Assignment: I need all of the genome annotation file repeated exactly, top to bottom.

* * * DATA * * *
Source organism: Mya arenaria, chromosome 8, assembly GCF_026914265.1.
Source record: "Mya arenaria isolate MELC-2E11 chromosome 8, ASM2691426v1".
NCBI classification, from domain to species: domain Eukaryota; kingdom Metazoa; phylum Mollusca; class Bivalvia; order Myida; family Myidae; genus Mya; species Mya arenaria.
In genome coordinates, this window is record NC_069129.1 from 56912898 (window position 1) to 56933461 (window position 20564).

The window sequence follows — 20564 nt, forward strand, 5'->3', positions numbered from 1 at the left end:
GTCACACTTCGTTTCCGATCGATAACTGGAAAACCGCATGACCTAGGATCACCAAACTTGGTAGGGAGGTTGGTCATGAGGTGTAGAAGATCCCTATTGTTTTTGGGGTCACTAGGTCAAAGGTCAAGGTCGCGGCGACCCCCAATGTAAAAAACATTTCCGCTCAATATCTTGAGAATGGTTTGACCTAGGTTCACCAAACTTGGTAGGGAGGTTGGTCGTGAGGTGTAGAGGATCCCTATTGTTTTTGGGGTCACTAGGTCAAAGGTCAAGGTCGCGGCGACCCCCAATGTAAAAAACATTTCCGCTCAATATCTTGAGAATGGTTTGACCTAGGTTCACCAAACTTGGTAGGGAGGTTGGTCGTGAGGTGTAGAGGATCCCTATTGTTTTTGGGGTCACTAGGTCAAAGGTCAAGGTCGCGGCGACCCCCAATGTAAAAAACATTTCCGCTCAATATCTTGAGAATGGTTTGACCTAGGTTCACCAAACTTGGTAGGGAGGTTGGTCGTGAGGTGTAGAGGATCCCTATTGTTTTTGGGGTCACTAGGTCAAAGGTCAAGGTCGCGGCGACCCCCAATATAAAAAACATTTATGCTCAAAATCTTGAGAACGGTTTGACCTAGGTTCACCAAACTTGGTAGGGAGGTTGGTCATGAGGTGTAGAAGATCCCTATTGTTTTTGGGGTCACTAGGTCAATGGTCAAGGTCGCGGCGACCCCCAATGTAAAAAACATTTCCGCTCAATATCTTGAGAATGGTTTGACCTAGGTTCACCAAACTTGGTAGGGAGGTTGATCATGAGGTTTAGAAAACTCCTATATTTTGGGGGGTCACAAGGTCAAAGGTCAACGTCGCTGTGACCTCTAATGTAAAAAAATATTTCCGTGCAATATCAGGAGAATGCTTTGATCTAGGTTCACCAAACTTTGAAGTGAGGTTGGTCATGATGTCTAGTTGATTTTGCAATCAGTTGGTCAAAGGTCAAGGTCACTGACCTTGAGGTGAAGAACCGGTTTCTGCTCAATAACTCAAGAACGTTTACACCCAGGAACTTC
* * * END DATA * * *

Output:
Source organism: Mya arenaria, chromosome 8, assembly GCF_026914265.1.
Source record: "Mya arenaria isolate MELC-2E11 chromosome 8, ASM2691426v1".
NCBI classification, from domain to species: domain Eukaryota; kingdom Metazoa; phylum Mollusca; class Bivalvia; order Myida; family Myidae; genus Mya; species Mya arenaria.
In genome coordinates, this window is record NC_069129.1 from 56912898 (window position 1) to 56933461 (window position 20564).

The window sequence follows — 20564 nt, forward strand, 5'->3', positions numbered from 1 at the left end:
GTCACACTTCGTTTCCGATCGATAACTGGAAAACCGCATGACCTAGGATCACCAAACTTGGTAGGGAGGTTGGTCATGAGGTGTAGAAGATCCCTATTGTTTTTGGGGTCACTAGGTCAAAGGTCAAGGTCGCGGCGACCCCCAATGTAAAAAACATTTCCGCTCAATATCTTGAGAATGGTTTGACCTAGGTTCACCAAACTTGGTAGGGAGGTTGGTCGTGAGGTGTAGAGGATCCCTATTGTTTTTGGGGTCACTAGGTCAAAGGTCAAGGTCGCGGCGACCCCCAATGTAAAAAACATTTCCGCTCAATATCTTGAGAATGGTTTGACCTAGGTTCACCAAACTTGGTAGGGAGGTTGGTCGTGAGGTGTAGAGGATCCCTATTGTTTTTGGGGTCACTAGGTCAAAGGTCAAGGTCGCGGCGACCCCCAATGTAAAAAACATTTCCGCTCAATATCTTGAGAATGGTTTGACCTAGGTTCACCAAACTTGGTAGGGAGGTTGGTCGTGAGGTGTAGAGGATCCCTATTGTTTTTGGGGTCACTAGGTCAAAGGTCAAGGTCGCGGCGACCCCCAATATAAAAAACATTTATGCTCAAAATCTTGAGAACGGTTTGACCTAGGTTCACCAAACTTGGTAGGGAGGTTGGTCATGAGGTGTAGAAGATCCCTATTGTTTTTGGGGTCACTAGGTCAATGGTCAAGGTCGCGGCGACCCCCAATGTAAAAAACATTTCCGCTCAATATCTTGAGAATGGTTTGACCTAGGTTCACCAAACTTGGTAGGGAGGTTGATCATGAGGTTTAGAAAACTCCTATATTTTGGGGGGTCACAAGGTCAAAGGTCAACGTCGCTGTGACCTCTAATGTAAAAAAATATTTCCGTGCAATATCAGGAGAATGCTTTGATCTAGGTTCACCAAACTTTGAAGTGAGGTTGGTCATGATGTCTAGTTGATTTTGCAATCAGTTGGTCAAAGGTCAAGGTCACTGACCTTGAGGTGAAGAACCGGTTTCTGCTCAATAACTCAAGAACGTTTACACCCAGGAACTTC